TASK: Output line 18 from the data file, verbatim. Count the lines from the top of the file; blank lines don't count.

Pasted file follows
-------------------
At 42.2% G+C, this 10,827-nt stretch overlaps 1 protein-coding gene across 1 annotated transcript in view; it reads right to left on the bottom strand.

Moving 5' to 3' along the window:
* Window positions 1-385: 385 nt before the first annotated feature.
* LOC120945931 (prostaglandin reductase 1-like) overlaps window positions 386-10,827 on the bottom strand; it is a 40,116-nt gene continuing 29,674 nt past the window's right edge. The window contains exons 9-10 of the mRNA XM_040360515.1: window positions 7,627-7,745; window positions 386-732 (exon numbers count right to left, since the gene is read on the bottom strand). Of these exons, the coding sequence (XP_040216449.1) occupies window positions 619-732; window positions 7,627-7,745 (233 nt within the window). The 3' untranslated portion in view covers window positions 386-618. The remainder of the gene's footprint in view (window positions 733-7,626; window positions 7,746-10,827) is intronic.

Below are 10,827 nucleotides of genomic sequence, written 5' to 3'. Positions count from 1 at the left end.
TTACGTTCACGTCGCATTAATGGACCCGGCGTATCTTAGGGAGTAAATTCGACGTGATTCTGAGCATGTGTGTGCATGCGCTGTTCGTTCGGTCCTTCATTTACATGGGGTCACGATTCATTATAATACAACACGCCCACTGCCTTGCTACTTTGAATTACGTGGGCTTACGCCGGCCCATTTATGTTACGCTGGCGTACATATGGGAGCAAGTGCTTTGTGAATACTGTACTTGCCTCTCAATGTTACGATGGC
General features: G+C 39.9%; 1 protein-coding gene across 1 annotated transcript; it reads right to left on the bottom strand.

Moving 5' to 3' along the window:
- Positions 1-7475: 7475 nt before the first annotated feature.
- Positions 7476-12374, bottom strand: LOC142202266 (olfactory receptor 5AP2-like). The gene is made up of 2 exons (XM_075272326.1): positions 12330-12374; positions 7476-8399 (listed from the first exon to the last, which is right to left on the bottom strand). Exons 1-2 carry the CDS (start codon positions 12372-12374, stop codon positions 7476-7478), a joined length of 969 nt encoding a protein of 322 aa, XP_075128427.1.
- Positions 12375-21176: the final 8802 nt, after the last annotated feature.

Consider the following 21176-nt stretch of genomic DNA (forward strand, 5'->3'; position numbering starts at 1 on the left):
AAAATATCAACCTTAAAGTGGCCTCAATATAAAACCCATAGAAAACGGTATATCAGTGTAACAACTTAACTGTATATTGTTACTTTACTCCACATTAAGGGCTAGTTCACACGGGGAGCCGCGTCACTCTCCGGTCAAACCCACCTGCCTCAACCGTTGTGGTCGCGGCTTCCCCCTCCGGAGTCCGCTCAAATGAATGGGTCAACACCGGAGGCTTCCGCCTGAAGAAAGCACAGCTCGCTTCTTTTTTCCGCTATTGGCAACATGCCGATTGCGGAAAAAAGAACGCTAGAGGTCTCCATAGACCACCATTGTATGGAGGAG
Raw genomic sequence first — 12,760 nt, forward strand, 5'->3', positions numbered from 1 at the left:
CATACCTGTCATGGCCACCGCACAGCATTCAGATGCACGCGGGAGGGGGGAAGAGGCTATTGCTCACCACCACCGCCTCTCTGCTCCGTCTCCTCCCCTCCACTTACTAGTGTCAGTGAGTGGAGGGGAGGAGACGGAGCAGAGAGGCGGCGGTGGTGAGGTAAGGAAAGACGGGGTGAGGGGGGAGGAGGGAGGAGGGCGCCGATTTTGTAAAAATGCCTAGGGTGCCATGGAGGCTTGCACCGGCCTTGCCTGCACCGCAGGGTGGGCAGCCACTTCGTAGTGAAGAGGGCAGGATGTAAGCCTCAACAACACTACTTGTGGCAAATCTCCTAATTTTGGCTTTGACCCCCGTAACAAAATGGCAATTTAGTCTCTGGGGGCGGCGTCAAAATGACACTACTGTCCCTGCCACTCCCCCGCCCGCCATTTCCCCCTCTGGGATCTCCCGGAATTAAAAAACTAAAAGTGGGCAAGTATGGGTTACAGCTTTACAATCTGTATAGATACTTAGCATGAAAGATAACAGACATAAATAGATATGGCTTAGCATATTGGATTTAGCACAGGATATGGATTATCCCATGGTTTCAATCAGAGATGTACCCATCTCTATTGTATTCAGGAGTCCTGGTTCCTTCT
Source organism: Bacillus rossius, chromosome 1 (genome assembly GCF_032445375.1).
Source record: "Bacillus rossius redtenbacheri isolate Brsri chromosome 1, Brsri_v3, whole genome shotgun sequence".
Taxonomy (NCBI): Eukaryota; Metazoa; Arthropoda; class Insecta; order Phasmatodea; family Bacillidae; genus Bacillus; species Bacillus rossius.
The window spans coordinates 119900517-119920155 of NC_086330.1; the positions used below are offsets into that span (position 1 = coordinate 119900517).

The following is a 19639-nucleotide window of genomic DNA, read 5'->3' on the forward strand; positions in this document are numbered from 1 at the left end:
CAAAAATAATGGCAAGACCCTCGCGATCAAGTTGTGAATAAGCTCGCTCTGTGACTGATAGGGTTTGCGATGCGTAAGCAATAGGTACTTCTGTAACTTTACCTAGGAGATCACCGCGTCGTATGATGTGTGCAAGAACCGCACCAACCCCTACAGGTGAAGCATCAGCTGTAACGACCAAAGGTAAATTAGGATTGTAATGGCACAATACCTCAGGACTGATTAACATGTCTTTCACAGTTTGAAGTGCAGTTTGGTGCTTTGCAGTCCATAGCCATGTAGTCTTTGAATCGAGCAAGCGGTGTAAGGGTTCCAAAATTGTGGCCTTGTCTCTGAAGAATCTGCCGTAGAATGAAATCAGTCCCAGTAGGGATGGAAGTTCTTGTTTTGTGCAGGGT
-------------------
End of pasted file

Taxonomy (NCBI): Eukaryota; Metazoa; Arthropoda; class Insecta; order Phasmatodea; family Bacillidae; genus Bacillus; species Bacillus rossius.